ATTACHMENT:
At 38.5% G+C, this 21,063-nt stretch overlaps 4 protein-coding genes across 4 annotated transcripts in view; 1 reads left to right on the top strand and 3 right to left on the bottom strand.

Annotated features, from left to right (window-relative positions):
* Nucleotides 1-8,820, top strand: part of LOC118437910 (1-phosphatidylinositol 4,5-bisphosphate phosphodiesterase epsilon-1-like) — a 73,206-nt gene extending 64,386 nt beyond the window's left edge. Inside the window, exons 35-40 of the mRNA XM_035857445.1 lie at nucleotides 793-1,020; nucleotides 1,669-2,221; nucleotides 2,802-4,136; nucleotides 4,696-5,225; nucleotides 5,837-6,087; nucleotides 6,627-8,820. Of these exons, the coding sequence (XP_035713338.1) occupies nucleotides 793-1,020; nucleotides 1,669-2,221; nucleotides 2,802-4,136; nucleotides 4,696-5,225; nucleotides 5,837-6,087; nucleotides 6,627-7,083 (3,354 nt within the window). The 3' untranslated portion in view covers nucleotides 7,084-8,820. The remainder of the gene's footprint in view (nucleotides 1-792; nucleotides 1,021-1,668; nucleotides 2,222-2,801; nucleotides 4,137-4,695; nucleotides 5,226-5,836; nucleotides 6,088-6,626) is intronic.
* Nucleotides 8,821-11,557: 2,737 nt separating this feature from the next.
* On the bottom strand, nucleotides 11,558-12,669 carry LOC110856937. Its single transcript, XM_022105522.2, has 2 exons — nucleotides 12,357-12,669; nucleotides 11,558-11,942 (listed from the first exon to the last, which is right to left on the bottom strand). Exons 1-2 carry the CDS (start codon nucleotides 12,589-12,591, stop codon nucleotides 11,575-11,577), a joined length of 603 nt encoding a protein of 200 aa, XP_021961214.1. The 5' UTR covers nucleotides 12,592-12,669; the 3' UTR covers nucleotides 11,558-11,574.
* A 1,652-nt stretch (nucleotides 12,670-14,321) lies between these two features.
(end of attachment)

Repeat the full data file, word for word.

At 38.5% G+C, this 21,063-nt stretch overlaps 4 protein-coding genes across 4 annotated transcripts in view; 1 reads left to right on the top strand and 3 right to left on the bottom strand.

Annotated features, from left to right (window-relative positions):
* Nucleotides 1-8,820, top strand: part of LOC118437910 (1-phosphatidylinositol 4,5-bisphosphate phosphodiesterase epsilon-1-like) — a 73,206-nt gene extending 64,386 nt beyond the window's left edge. Inside the window, exons 35-40 of the mRNA XM_035857445.1 lie at nucleotides 793-1,020; nucleotides 1,669-2,221; nucleotides 2,802-4,136; nucleotides 4,696-5,225; nucleotides 5,837-6,087; nucleotides 6,627-8,820. Of these exons, the coding sequence (XP_035713338.1) occupies nucleotides 793-1,020; nucleotides 1,669-2,221; nucleotides 2,802-4,136; nucleotides 4,696-5,225; nucleotides 5,837-6,087; nucleotides 6,627-7,083 (3,354 nt within the window). The 3' untranslated portion in view covers nucleotides 7,084-8,820. The remainder of the gene's footprint in view (nucleotides 1-792; nucleotides 1,021-1,668; nucleotides 2,222-2,801; nucleotides 4,137-4,695; nucleotides 5,226-5,836; nucleotides 6,088-6,626) is intronic.
* Nucleotides 8,821-11,557: 2,737 nt separating this feature from the next.
* On the bottom strand, nucleotides 11,558-12,669 carry LOC110856937. Its single transcript, XM_022105522.2, has 2 exons — nucleotides 12,357-12,669; nucleotides 11,558-11,942 (listed from the first exon to the last, which is right to left on the bottom strand). Exons 1-2 carry the CDS (start codon nucleotides 12,589-12,591, stop codon nucleotides 11,575-11,577), a joined length of 603 nt encoding a protein of 200 aa, XP_021961214.1. The 5' UTR covers nucleotides 12,592-12,669; the 3' UTR covers nucleotides 11,558-11,574.
* A 1,652-nt stretch (nucleotides 12,670-14,321) lies between these two features.